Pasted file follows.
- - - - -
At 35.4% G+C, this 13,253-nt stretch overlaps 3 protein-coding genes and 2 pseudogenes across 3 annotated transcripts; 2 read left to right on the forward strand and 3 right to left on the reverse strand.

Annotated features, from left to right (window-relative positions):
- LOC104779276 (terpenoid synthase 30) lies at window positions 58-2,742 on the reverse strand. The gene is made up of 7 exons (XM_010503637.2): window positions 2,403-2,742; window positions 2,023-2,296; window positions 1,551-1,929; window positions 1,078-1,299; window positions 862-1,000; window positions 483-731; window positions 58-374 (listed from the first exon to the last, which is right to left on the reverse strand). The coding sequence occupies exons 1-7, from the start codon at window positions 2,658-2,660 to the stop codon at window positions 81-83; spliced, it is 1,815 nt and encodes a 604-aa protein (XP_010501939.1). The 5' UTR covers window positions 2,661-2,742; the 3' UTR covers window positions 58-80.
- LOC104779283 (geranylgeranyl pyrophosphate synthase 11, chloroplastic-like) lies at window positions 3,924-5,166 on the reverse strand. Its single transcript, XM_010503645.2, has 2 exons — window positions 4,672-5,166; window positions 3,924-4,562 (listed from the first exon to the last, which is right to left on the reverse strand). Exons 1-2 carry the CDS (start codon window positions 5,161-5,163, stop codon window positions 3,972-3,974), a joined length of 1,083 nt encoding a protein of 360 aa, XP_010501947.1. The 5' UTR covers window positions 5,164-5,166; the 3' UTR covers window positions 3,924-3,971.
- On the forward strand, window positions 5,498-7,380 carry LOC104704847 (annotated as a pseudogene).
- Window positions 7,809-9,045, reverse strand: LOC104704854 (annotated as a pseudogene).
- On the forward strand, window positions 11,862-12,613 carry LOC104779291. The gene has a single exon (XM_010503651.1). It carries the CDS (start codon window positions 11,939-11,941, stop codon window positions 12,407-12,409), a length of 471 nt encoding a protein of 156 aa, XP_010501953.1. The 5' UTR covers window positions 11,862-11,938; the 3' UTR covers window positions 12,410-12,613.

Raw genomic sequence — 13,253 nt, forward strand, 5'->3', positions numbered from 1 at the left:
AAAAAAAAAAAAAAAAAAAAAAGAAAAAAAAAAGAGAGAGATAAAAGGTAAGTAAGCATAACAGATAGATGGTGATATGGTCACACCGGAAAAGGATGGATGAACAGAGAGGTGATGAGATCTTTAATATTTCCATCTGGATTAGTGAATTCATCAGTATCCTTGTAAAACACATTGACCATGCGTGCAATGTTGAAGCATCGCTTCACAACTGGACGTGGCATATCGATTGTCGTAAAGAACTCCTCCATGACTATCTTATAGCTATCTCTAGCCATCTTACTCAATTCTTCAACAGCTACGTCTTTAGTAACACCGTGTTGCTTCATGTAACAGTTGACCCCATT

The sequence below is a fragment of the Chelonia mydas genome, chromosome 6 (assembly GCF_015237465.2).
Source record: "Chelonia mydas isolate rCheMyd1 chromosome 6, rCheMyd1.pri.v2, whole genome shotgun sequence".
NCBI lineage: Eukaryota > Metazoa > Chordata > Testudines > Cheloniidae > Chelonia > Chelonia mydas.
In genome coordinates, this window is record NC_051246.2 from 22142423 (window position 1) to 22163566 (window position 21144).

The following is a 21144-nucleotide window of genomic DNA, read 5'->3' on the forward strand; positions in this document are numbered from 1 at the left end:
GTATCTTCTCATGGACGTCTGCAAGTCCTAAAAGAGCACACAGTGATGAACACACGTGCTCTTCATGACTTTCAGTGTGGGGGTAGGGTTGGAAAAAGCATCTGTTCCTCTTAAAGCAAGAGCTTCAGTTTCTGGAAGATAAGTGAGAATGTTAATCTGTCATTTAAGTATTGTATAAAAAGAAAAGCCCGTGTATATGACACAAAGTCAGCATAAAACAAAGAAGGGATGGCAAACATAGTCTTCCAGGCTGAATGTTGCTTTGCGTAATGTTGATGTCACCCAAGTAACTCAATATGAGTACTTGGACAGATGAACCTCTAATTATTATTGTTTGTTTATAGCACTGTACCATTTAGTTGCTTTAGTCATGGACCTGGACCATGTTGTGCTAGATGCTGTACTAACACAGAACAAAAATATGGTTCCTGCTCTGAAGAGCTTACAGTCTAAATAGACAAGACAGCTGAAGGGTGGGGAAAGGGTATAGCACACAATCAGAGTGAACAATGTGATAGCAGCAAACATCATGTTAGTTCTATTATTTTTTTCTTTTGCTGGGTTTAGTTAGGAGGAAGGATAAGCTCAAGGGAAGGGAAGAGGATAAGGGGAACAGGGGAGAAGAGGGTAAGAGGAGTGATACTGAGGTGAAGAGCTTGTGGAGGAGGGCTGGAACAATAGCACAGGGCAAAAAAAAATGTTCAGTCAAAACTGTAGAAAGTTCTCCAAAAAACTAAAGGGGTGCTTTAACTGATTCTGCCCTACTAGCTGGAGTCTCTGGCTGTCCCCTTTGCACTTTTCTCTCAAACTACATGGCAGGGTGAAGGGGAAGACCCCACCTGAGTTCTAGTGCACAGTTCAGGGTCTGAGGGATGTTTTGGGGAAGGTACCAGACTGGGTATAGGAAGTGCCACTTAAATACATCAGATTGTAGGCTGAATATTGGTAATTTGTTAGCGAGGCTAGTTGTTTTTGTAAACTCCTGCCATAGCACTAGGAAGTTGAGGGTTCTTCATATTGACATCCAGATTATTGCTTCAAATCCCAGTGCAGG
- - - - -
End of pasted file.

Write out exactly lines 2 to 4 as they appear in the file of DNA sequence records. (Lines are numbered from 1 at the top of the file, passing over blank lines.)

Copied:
Annotated features, from left to right (window-relative positions):
- LOC104779276 (terpenoid synthase 30) lies at window positions 58-2,742 on the reverse strand. The gene is made up of 7 exons (XM_010503637.2): window positions 2,403-2,742; window positions 2,023-2,296; window positions 1,551-1,929; window positions 1,078-1,299; window positions 862-1,000; window positions 483-731; window positions 58-374 (listed from the first exon to the last, which is right to left on the reverse strand). The coding sequence occupies exons 1-7, from the start codon at window positions 2,658-2,660 to the stop codon at window positions 81-83; spliced, it is 1,815 nt and encodes a 604-aa protein (XP_010501939.1). The 5' UTR covers window positions 2,661-2,742; the 3' UTR covers window positions 58-80.
- LOC104779283 (geranylgeranyl pyrophosphate synthase 11, chloroplastic-like) lies at window positions 3,924-5,166 on the reverse strand. Its single transcript, XM_010503645.2, has 2 exons — window positions 4,672-5,166; window positions 3,924-4,562 (listed from the first exon to the last, which is right to left on the reverse strand). Exons 1-2 carry the CDS (start codon window positions 5,161-5,163, stop codon window positions 3,972-3,974), a joined length of 1,083 nt encoding a protein of 360 aa, XP_010501947.1. The 5' UTR covers window positions 5,164-5,166; the 3' UTR covers window positions 3,924-3,971.